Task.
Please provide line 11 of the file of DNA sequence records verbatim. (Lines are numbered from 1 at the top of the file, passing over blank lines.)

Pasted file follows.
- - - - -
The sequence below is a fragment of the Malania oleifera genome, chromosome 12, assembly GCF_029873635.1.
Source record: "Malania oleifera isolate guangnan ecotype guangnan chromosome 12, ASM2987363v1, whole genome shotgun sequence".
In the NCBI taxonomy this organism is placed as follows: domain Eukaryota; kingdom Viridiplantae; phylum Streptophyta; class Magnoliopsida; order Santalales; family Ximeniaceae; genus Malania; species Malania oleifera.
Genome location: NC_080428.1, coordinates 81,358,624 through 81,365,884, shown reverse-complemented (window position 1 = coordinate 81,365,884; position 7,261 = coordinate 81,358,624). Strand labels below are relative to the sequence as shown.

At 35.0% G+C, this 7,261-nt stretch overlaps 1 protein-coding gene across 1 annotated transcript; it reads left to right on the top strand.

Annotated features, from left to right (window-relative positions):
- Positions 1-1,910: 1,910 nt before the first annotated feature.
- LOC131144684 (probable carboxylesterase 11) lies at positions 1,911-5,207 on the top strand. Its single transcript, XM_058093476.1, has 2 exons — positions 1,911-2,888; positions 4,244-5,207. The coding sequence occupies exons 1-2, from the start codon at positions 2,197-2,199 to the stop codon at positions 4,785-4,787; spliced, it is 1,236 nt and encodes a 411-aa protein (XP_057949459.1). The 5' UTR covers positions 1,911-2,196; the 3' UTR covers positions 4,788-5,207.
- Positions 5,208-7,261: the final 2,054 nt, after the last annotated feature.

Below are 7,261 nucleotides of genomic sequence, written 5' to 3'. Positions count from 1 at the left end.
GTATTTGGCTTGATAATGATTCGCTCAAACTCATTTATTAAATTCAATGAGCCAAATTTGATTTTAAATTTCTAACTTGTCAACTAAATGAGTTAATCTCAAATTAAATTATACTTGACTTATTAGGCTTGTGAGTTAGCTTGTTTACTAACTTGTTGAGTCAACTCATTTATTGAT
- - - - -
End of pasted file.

GTATTTGGCTTGATAATGATTCGCTCAAACTCATTTATTAAATTCAATGAGCCAAATTTGATTTTAAATTTCTAACTTGTCAACTAAATGAGTTAATCTCAAATTAAATTATACTTGACTTATTAGGCTTGTGAGTTAGCTTGTTTACTAACTTGTTGAGTCAACTCATTTATTGAT